Abstract

This study demonstrates a large roof (30,000 m2) rainwater harvesting (RWH) system in an indoor arena by considering three water demand scenarios (toilet flushing, irrigation and combined demand) via hydraulic and economic assessments. The water saving efficiency (WSE) of the RWH system for each scenario was estimated by a simulation model using historical daily rainfall data (1968–2018). Depending on the water demand, the WSE was found to be independent of tank size when the tank size exceeded 1000 m3. The results suggest that the WSE of the RWH system is highly influenced by water demand scenarios, and a storage capacity of 400–1000 m3 would be enough for the applications considered in this study. The economic analysis results further showed that depending on the water demand, the RWH system with a rainwater storage capacity of between 100 and 600 m3 was more economically beneficial due to its positive cost saving values. The results also showed that depending on the water scenarios, the unit water cost between 0.37 and 0.40 £/m3 was lower than the mains water cost (0.40 £/m3). As a result, the use of the RWH system with a tank between 400 and 600 m3 can be the most favourable range under the conditions considered in this study. Given the variations in water price, rainfall patterns and discount rates, the sensitivity analysis showed that water tariffs and discount rates play a significant role in reducing the unit water cost of the system, maintaining it lower than the mains water cost. A payback period analysis of the RWH system with a 600 m3 tank revealed that a 5% discount rate and a water price of 3 £/m3 would be enough to make the RWH system cost effective and that the capital cost could be returned within 10–11 years. This study highlights the need for preliminary sizing of a rainwater tank and an economic analysis of a large rooftop RWH system to maximise the benefits.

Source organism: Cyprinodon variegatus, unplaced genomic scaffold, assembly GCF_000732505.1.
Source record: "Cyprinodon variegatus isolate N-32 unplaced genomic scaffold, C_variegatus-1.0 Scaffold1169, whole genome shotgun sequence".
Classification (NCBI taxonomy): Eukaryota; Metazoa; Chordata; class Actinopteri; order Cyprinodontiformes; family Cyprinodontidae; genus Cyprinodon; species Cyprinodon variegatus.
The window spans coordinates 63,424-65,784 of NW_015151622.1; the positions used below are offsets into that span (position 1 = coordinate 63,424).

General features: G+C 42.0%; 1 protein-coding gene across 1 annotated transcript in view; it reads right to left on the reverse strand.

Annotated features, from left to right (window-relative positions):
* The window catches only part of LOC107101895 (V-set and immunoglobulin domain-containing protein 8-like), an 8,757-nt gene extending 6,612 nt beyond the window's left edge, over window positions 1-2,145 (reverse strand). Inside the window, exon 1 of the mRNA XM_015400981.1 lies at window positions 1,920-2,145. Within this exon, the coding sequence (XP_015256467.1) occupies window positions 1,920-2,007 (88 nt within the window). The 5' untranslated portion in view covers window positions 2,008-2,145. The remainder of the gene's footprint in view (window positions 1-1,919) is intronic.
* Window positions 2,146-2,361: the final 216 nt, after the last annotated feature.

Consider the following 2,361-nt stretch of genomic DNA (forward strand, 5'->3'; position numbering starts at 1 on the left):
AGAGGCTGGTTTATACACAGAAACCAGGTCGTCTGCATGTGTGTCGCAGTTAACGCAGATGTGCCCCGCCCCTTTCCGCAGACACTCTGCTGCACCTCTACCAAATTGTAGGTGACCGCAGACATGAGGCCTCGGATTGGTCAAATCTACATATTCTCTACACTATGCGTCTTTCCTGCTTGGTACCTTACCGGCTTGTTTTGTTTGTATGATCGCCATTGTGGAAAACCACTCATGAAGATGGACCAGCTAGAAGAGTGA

Original languageEnglish
Article number111847
JournalJournal of Environmental Management
Volume280
Early online date23 Dec 2020
DOIs
Publication statusE-pub ahead of print - 23 Dec 2020

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